The wheel is a great options strategy for generating semi-passive income with a lower risk than many other strategies. What really shines in the options wheel is the consistency and scalability which can both benefit small and large accounts.
When trading options, always remember that the market will always be a game of chance. No matter how much time you put into research, the market will always remain unpredictable, and therefore it is important to only start with what you are willing to lose. Make a wise financial decision, and do not put all of your investing money into the wheel.
That being said, the amount of money required to start the wheel strategy is at least $2500. Having $2500 in your account ensures that you will be able to trade contracts on stocks or etfs which are above $20, which have significantly better risk-to-reward compared to penny stocks.
Step 1: Pick a Stock
The stock you pick for your wheel is extremely correlated to the performance of your account.
- Only pick a stock that your are bullish on, or think will rise in the long term.
- Only pick a stock that you can afford. Your account value must be 100x greater than the price of the stock.
Step 2: Sell a Cash Covered Put
Getting into the wording for all strategies can get confusing, so lets break it down into digestible chunks.
- Cash Secured = We have the money to buy the shares if assigned
- Selling a Put = We write a contract that someone else buys. When they buy the contract, we agree to buy 100 shares of a stock that we choose, in the case that the stock falls under a strike price that we determine. In return, the buyer of the contract pays us a “premium”, which is just money in return for the contract.
- Contract = A contract that is either bought or sold, each contract references to 100 shares.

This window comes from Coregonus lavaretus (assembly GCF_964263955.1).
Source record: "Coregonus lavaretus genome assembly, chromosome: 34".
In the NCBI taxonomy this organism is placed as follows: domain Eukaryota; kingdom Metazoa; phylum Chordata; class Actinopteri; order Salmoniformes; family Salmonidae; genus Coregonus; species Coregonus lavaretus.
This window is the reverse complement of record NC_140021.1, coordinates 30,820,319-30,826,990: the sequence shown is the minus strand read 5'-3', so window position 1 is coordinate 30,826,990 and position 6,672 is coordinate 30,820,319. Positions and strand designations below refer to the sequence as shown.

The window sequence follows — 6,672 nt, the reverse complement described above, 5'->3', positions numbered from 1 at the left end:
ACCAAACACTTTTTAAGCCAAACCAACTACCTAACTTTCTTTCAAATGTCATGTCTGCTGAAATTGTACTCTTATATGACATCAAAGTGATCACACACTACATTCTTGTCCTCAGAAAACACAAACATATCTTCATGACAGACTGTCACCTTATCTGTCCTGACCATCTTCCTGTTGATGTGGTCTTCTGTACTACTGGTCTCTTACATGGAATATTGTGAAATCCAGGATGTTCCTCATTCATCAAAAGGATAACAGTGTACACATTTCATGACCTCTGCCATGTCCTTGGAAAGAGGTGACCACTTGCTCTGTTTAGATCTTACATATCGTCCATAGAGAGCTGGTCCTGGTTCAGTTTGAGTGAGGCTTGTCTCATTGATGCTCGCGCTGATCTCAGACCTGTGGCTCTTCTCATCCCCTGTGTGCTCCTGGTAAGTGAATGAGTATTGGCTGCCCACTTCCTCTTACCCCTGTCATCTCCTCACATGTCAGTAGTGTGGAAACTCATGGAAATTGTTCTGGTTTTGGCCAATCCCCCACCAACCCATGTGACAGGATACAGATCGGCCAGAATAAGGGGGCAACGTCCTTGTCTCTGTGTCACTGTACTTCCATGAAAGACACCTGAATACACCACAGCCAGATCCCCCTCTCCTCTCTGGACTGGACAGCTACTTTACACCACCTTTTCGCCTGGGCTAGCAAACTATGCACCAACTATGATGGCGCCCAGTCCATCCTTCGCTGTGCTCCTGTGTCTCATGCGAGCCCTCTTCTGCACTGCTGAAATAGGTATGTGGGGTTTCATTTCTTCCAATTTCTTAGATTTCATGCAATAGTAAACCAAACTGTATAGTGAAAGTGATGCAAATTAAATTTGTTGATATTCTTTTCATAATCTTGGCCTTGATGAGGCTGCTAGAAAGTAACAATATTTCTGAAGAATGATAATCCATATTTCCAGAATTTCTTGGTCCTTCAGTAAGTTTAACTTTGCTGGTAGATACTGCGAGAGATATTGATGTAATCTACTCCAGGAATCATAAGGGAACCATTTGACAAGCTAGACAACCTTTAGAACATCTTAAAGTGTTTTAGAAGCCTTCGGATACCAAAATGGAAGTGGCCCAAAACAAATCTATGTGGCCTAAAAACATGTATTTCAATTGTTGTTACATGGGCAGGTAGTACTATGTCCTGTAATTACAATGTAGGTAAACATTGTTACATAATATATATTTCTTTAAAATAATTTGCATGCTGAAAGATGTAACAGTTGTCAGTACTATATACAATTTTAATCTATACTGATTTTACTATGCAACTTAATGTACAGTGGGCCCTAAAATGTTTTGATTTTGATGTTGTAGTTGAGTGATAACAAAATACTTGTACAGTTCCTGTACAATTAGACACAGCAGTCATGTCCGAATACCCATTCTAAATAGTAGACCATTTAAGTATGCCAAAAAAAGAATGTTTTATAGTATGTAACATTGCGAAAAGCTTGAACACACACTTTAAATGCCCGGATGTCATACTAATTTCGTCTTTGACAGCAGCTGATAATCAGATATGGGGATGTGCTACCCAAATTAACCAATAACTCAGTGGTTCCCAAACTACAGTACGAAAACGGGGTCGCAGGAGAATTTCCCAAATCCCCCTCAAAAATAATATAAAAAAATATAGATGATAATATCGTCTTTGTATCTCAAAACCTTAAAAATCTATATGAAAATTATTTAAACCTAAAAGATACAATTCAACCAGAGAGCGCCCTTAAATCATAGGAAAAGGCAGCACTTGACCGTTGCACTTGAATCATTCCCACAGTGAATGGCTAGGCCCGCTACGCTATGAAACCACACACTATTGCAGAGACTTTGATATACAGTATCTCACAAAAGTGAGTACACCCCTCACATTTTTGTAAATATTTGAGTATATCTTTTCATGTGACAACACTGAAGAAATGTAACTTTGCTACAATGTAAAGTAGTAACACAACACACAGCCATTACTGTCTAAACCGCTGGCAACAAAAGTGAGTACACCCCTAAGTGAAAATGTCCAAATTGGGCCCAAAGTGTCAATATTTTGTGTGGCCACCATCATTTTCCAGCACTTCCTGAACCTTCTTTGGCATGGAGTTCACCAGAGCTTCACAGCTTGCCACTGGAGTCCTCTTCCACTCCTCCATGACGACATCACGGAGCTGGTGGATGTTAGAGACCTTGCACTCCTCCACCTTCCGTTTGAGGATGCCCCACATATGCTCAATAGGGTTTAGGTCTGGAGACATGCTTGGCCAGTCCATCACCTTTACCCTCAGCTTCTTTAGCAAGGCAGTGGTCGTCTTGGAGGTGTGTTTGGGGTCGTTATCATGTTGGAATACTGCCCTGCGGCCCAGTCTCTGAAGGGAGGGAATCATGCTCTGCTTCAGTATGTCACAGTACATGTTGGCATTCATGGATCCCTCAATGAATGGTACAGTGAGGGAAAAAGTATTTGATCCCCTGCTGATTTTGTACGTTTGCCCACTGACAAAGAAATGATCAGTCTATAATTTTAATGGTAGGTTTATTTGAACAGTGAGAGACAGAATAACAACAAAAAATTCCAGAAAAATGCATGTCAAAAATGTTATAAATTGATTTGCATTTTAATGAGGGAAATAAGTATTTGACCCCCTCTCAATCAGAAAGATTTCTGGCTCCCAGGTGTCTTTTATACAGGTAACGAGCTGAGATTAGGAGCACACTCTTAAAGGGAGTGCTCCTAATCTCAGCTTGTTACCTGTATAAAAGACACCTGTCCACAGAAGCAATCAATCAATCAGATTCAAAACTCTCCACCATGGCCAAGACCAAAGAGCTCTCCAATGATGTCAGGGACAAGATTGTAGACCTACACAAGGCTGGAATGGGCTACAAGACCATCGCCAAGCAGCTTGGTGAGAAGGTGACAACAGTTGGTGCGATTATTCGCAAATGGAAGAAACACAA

Example — PINS FEB 05 ’21 67 Put (6.18)
In this put we agree to buy 100 shares of PINS if PINS drops down below $67. At the time of this example the price of PINS is now is $68.40, our contract will need $6700 of collateral, because the contract references 100 shares. The person who buys our put has until 5/2/21 for their contract, and after that, if it has not dropped below $67, then it will expire worthless and we can go into another put.
Here Where We Generate Income:
The person who bought our put paid us a premium, which in the above example is $6.18. In reality, that is $618 because our contract is for 100 shares. If the contract expires worthless, then we can keep the $618 as pure profit, and this is where we make our money. Theoretically, we can make this money forever, by repeating these steps of selling a contract, expiring worthless, keeping premium, and selling another one.
However, if we want to make the most money, we have to find a good balance between premium and strike price It is up to your risk tolerance to choose when you want to increase your premium or lower your strike price. Generally:
- A lower strike price will result in lower risk, but lower premium.
- A higher strike price will result in higher risk, but higher premium.
It is up to you to find that boundary, but generally, if you want an option to be worth your time, your premium should be at least 1% of the stocks price.Taking premiums lower is considered a waste of time, and will not generate significant profits. Finding your tolerance is important. In our in-depth guide: Selling Cash Secured Put Options: Get Paid To Buy Stocks At A Discount you will also learn the four possible outcomes.
Continue reading on the next page to learn more about step 3 of ‘The Wheel’ options income strategy.